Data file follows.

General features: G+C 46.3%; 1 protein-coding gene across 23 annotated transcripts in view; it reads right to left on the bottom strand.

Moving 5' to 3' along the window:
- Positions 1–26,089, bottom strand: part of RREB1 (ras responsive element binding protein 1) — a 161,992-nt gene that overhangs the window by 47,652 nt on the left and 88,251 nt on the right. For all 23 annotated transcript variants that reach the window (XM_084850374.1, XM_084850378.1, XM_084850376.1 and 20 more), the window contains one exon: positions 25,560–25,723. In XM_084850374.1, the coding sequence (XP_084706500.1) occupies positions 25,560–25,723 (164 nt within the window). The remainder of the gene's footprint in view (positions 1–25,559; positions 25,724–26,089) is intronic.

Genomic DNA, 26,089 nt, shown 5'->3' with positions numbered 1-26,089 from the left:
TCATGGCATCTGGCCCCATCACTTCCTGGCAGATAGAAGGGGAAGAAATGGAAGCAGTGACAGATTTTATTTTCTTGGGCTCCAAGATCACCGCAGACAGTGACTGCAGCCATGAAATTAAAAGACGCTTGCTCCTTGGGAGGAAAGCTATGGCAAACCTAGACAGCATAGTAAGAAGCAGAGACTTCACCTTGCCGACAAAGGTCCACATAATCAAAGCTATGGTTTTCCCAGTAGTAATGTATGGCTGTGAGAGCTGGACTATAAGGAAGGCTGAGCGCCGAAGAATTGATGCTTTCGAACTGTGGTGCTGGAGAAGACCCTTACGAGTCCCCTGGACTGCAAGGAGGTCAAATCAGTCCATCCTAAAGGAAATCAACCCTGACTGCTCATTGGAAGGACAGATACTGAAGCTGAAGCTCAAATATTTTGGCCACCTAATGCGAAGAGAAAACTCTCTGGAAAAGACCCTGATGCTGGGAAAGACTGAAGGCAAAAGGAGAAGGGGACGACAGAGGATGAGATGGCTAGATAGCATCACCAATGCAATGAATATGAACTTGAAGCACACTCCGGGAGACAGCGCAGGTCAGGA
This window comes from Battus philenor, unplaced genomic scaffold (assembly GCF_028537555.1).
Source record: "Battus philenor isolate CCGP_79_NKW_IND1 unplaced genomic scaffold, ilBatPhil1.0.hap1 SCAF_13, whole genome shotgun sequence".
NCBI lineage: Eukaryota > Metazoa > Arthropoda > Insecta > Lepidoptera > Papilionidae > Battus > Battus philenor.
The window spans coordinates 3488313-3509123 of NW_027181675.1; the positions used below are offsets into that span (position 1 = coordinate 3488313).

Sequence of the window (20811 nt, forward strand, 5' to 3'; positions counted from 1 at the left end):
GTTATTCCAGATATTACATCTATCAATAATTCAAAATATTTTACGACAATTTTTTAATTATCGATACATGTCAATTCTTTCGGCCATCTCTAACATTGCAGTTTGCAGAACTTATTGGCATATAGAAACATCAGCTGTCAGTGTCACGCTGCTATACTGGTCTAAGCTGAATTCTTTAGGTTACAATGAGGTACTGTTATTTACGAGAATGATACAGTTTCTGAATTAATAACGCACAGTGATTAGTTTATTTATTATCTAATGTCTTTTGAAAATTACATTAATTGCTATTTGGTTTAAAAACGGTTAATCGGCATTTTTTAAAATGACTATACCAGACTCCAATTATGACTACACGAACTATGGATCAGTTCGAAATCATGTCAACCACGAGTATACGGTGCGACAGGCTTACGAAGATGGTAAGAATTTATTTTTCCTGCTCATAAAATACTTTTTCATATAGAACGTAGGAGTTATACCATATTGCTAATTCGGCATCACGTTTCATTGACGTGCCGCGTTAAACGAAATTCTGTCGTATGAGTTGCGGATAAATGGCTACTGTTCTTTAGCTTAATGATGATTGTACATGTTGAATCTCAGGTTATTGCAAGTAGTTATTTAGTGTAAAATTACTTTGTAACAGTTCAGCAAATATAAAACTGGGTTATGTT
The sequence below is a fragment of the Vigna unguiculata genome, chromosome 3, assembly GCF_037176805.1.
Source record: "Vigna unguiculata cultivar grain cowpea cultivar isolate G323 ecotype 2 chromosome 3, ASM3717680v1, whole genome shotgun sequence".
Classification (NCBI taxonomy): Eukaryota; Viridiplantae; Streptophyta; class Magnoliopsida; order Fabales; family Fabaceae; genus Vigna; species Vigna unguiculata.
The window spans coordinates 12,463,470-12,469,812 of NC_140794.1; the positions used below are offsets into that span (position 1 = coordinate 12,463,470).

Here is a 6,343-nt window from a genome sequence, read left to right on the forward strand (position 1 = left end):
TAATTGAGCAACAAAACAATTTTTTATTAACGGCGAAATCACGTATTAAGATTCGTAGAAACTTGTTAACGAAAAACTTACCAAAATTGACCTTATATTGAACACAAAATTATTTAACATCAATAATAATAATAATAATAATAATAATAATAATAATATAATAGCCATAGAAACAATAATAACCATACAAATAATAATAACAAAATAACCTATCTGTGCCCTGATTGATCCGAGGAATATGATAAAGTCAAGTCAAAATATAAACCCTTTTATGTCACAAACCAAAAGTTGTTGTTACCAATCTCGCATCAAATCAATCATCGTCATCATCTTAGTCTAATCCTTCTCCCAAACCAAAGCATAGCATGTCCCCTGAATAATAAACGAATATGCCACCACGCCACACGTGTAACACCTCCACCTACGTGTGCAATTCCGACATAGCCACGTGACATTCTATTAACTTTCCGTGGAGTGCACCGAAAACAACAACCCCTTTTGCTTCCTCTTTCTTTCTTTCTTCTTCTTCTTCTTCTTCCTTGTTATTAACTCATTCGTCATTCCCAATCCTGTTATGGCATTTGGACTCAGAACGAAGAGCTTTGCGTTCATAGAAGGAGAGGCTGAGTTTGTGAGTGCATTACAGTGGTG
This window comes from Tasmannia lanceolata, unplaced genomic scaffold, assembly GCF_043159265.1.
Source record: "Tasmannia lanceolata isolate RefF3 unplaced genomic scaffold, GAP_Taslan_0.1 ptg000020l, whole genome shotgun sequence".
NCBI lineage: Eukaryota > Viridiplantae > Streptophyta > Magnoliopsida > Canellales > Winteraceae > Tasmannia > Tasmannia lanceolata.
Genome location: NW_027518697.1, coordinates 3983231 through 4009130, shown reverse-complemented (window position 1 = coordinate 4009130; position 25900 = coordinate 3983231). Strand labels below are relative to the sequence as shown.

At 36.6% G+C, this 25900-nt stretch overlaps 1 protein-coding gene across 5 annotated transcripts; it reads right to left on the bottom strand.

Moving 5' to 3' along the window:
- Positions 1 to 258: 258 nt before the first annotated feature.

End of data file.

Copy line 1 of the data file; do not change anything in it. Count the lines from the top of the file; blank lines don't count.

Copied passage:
General features: G+C 46.3%; 1 protein-coding gene across 23 annotated transcripts in view; it reads right to left on the bottom strand.